Peer Interviews – A Powerful “Must Try” Hiring Tool (For improving your assessment and candidate selling results overnight)

It’s the most powerful hiring tool because of its double impact on candidate assessment and selling. Peer interviews are also easy to implement because the concept is easy to understand and requires no approvals or out-of-pocket expenditures.

Article Descriptors| Recruiting / Peer Interviews – It’s Many Advantages – 5 min read

What Are Peer Interviews And How Do They Add Value?

Peer interviews are where the team members, as a group, conduct a separate interview (without the manager present) with each of the top two finalists for a key job. This tool is so powerful because of its double impact.

First, it will immediately improve the accuracy of your candidate assessment. As an added bonus, it will also dramatically improve your ability to sell a top finalist candidate on accepting your job (if it is offered). Of course, every other available recruitment tool works in only one of the four talent acquisition areas (i.e., branding, sourcing, assessment, and candidate selling).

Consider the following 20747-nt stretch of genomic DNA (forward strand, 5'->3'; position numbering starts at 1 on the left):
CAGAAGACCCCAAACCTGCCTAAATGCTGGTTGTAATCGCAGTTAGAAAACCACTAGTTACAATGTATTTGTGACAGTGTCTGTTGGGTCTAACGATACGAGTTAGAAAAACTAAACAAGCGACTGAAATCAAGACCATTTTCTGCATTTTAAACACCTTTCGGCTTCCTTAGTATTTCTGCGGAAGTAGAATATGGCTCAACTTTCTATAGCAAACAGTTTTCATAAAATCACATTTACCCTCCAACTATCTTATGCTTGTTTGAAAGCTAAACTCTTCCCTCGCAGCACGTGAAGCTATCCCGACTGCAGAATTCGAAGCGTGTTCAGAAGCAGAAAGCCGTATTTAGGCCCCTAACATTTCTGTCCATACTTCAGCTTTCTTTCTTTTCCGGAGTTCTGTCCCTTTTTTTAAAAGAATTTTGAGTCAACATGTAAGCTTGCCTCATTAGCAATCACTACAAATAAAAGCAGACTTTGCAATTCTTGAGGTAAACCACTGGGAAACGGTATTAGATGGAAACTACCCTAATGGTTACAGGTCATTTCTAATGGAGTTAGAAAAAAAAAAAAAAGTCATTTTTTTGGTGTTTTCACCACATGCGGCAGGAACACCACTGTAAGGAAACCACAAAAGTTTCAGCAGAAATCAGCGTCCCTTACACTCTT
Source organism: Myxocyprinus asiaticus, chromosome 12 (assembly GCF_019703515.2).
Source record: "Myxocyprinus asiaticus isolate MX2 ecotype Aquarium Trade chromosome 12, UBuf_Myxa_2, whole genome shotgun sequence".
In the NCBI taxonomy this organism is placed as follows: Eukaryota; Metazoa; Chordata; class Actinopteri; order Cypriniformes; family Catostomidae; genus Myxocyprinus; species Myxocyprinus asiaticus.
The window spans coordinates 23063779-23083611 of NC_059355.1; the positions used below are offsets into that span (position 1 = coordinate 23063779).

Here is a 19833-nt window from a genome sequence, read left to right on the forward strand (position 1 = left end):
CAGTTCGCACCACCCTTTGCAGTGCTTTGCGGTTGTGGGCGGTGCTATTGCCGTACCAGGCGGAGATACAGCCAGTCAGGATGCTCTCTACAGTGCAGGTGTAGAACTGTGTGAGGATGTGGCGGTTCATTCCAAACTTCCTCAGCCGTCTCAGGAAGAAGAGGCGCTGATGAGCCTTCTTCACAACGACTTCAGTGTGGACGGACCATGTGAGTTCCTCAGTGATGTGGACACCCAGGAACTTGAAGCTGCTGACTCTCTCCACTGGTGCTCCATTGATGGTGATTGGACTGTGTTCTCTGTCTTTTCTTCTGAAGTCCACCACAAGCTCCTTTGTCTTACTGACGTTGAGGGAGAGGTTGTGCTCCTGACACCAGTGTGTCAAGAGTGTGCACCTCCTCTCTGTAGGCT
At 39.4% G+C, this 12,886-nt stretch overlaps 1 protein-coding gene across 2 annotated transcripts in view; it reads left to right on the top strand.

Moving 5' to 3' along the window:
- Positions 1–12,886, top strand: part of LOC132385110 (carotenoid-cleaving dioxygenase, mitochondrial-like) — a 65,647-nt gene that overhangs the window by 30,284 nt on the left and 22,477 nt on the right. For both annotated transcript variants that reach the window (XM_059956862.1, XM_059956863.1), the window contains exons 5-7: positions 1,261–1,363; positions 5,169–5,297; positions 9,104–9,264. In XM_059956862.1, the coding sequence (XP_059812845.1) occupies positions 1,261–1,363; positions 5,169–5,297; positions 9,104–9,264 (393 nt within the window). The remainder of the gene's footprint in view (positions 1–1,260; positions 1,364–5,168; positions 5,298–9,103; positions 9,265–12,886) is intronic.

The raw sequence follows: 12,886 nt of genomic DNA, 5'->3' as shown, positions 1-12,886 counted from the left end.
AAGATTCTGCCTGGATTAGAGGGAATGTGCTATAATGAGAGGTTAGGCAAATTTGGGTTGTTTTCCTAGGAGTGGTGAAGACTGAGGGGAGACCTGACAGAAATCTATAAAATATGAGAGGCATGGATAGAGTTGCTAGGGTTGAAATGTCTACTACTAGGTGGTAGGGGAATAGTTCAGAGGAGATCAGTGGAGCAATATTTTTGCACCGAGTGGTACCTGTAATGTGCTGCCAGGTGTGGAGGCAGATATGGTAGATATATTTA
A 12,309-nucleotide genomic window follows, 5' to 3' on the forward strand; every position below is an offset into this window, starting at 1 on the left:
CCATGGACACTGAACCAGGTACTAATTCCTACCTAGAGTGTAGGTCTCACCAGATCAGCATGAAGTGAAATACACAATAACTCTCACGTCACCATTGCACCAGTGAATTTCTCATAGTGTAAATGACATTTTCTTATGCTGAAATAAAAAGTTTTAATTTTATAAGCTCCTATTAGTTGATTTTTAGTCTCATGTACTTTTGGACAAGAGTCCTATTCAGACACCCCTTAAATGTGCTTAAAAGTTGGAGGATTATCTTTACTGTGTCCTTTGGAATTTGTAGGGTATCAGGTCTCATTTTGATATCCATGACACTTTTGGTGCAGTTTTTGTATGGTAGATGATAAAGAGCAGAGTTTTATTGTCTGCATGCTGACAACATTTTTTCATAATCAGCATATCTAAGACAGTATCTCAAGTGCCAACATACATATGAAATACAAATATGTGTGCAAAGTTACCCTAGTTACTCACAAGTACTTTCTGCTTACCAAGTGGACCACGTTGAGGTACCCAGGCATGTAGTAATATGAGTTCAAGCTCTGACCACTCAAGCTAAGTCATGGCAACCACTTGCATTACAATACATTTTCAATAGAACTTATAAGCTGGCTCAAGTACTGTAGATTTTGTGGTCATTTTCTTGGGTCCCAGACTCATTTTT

Today, they are even more necessary because they are likely the only tool to accurately identify the increasingly large number of hidden AI-supported candidates. Peer interviews also make a significant “selling contribution.”

During the intense competition for landing “must-have” top performers in the critical functional areas of AI, cybersecurity, quantum computing, and data analysis, perhaps the best part of this tool is that because peer interviews are so intuitive, they can be quickly implemented by any hiring manager independent of HR and with no additional out-of-pocket expenses.

Candidate Assessment – The Top 5 Reasons Why Peer Interviews Improve Assessment